England’s Lee Westwood has achieved many things in his illustrious career but this week at the BNI Indonesian Masters presented by TNE he will attempt to add on one more mighty feat, and that’s to win a tournament for a fourth time.
The former world number one and winner of 44 titles on planet golf starts in the event on Thursday here at Royale Jakarta Golf Club – where he won in 2011, 2012 and 2015.
The US$1.5 million event, Indonesia’s most lucrative sporting competition, is the final tournament of the season on the Asian Tour, part of the International Series and will decide who wins the Asian Tour Order of Merit and International Series ranking.
Westwood – three times Europe’s number one golfer – is not eligible to win either of those but that will no doubt not stop him from going all out for the victory.
“It’s great to back, obviously COVID meant we could not get out here. This place has very special memories for me, I have been here three times, and won three times. It is very nice to be back, and I am looking forward to it,” said the 49 year old, who has won three other events thrice: the Nedbank Golf Challenge, the Nordea Masters and the Sumitomo Visa Taiheiyo Masters.
“The golf course obviously suits me very well and I have always enjoyed coming to Asia where I have enjoyed so much success. I haven’t played a lot recently it’s been pretty cold back in England so not much chance to play. I played yesterday, today and tomorrow so I will be ready for Thursday.”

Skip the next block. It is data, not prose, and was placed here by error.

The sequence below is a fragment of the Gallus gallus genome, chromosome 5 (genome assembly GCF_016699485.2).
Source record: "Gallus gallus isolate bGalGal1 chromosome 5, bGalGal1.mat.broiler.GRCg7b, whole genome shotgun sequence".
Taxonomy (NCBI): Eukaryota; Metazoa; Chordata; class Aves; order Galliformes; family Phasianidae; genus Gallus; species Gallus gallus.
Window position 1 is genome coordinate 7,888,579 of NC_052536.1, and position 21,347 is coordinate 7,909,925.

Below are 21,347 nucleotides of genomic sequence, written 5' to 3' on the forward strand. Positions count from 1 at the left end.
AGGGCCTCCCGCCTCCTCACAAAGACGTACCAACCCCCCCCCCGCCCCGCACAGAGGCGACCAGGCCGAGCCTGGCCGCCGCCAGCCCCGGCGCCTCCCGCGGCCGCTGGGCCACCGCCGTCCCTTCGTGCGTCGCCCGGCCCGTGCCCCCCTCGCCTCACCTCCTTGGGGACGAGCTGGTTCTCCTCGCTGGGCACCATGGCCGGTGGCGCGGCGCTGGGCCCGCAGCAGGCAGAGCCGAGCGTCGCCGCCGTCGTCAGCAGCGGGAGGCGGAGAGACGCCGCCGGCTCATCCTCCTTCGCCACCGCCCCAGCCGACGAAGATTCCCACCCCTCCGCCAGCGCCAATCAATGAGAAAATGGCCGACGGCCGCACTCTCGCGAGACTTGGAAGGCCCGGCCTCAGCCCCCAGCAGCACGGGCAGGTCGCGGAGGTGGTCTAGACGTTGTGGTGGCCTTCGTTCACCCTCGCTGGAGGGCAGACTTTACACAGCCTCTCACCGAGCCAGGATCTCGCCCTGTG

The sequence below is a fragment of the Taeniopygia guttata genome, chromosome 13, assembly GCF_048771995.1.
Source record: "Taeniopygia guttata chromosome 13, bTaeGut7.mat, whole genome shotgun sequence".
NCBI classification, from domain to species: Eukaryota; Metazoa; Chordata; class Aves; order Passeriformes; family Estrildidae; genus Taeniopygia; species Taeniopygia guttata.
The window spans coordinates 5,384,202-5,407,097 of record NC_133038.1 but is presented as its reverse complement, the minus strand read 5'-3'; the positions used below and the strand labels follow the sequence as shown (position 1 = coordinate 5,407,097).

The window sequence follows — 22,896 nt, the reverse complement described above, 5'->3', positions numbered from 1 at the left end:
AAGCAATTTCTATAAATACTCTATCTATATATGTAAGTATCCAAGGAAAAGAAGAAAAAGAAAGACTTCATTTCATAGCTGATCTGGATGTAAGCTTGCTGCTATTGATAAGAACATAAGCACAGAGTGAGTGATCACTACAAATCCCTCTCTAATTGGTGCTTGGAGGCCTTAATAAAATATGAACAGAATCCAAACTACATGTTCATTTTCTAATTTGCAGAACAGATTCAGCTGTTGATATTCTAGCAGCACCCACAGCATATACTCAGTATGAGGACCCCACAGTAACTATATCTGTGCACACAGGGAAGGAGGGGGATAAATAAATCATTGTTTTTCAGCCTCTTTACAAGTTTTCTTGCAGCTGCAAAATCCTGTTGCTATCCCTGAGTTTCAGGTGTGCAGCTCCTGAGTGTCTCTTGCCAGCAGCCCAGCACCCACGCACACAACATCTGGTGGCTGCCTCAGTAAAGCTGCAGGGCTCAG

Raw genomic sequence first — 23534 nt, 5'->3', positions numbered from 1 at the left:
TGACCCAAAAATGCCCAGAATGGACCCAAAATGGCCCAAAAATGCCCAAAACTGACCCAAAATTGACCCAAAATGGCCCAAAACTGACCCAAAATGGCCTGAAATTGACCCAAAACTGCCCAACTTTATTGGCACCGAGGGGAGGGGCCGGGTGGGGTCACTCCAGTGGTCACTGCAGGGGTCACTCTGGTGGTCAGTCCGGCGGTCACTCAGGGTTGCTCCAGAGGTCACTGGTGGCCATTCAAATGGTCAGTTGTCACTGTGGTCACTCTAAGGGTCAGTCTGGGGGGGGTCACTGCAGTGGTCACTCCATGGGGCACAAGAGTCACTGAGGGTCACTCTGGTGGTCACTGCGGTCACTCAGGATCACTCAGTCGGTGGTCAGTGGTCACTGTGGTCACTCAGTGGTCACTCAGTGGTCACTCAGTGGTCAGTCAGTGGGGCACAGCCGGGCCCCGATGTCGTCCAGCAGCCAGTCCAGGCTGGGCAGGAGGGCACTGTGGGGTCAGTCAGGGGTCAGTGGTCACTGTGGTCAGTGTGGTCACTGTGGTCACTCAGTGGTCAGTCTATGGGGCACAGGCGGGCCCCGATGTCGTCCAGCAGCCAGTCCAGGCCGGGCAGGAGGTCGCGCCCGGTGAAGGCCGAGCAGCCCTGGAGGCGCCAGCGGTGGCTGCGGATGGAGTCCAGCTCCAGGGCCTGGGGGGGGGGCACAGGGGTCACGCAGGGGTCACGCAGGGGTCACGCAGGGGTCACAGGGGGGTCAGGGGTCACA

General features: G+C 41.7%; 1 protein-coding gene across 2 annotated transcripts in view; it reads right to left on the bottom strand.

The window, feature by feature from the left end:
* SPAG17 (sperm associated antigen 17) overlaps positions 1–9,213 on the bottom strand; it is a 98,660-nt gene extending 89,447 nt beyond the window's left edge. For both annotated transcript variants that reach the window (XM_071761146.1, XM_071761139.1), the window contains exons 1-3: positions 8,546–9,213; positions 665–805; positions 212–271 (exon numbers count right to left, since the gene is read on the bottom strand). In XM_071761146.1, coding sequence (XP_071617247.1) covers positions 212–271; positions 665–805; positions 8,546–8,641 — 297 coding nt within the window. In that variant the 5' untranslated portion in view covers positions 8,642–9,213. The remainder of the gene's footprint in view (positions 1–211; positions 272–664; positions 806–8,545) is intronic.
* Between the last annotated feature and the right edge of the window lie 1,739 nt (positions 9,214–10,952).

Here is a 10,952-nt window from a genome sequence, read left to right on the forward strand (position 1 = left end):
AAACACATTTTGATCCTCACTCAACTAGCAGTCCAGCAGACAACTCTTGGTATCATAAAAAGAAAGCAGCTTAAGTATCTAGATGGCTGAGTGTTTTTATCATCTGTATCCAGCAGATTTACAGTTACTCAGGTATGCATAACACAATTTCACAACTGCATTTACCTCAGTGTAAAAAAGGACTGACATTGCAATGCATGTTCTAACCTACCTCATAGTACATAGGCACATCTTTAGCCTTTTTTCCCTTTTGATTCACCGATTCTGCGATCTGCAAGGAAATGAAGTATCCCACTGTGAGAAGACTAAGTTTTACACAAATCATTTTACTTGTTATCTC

Westwood has a close affinity to Asia having triumphed on nine occasions on the Asian Tour, with his most recent coming in this week’s event back in 2015.
The tournament, which is celebrating the 10th time it has been staged, will also see his son Samuel make his debut as a professional.
Said Westwood: “He started playing the game very late. He only took up the game seriously at age 16 and he is 21 now. I don’t really have any expectations for him this week. I just want him to enjoy himself. I expect him to be nervous and feel uncomfortable, but we all feel that way when you tee it up for the first time and once that has passed I expect him to start enjoying himself, start hitting some good shots and build on that. But I have no expectations as far as scores are concerned.”
Westwood’s triumvirate of victories have all come at the expense of Thai opponents: in 2011 he beat Thongchai Jaidee by three shots, in 2012 he triumphed by two from Thaworn Wiratchant and in 2015 he defeated Chapchai Nirat in a sudden-death playoff.
So don’t be surprised if he gets that personal best fourth win ahead of a player from The Kingdom.